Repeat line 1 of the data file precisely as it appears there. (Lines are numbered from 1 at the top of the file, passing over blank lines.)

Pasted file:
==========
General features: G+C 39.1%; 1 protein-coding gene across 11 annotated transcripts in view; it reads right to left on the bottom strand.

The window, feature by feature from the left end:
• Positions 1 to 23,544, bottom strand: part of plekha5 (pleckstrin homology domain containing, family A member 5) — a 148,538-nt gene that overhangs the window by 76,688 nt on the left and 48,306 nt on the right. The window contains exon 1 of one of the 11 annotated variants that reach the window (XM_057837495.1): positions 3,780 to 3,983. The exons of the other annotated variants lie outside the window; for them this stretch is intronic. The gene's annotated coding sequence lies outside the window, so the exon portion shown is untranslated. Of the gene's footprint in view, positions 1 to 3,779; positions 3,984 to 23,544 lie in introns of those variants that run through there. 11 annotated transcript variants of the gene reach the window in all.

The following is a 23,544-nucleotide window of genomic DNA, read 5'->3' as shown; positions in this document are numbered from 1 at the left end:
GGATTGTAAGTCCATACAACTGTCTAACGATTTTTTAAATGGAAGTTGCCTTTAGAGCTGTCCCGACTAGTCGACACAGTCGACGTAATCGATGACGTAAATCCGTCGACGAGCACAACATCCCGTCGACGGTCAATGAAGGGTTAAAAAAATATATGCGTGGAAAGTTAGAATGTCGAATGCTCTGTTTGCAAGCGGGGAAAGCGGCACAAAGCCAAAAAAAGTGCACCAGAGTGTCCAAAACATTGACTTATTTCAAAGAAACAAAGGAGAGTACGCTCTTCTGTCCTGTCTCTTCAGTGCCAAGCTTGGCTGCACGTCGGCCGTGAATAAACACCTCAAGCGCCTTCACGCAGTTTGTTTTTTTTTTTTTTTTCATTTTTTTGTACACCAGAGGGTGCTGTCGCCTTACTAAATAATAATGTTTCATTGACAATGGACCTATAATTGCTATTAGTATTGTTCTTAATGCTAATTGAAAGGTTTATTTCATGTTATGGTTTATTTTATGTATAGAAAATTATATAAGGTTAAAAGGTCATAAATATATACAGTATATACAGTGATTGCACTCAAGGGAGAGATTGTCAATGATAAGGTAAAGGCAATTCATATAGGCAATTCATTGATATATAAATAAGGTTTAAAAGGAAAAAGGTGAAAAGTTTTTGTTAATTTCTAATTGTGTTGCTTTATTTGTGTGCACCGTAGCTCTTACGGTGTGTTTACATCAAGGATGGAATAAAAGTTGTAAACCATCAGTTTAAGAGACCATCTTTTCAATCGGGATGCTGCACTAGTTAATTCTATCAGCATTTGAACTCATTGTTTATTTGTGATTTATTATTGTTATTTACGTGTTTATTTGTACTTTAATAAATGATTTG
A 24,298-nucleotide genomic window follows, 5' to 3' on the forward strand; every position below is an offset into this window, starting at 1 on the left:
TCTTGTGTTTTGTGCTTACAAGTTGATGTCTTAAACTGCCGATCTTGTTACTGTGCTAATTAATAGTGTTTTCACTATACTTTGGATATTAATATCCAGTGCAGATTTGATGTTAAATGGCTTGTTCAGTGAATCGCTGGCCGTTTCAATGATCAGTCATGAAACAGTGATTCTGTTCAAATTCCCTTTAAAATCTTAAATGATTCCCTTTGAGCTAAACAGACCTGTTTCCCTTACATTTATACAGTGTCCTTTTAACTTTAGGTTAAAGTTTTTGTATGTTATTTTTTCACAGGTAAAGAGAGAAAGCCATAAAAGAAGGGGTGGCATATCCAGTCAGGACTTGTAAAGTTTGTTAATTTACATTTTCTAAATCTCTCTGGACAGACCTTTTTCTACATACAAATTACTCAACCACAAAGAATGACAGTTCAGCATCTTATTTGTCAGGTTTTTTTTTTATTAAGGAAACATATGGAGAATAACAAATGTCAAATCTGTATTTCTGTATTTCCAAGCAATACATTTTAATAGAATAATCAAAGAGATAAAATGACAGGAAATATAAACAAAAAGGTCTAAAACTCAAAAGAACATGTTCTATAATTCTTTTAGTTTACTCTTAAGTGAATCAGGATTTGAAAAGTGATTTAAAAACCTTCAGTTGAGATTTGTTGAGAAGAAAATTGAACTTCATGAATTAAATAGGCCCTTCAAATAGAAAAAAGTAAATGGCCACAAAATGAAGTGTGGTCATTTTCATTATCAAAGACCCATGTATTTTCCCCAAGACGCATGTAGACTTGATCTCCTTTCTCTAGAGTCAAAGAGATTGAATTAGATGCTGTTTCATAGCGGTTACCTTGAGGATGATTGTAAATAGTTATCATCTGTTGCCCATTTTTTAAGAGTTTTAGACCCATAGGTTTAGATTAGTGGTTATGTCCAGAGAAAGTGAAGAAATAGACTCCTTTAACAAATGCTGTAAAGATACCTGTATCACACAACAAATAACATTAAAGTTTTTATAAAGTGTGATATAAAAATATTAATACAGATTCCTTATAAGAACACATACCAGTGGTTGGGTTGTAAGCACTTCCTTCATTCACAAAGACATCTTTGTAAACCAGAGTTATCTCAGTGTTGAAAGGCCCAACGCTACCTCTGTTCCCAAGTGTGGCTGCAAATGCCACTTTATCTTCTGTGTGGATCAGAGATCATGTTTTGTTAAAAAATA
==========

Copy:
General features: G+C 39.1%; 1 protein-coding gene across 11 annotated transcripts in view; it reads right to left on the bottom strand.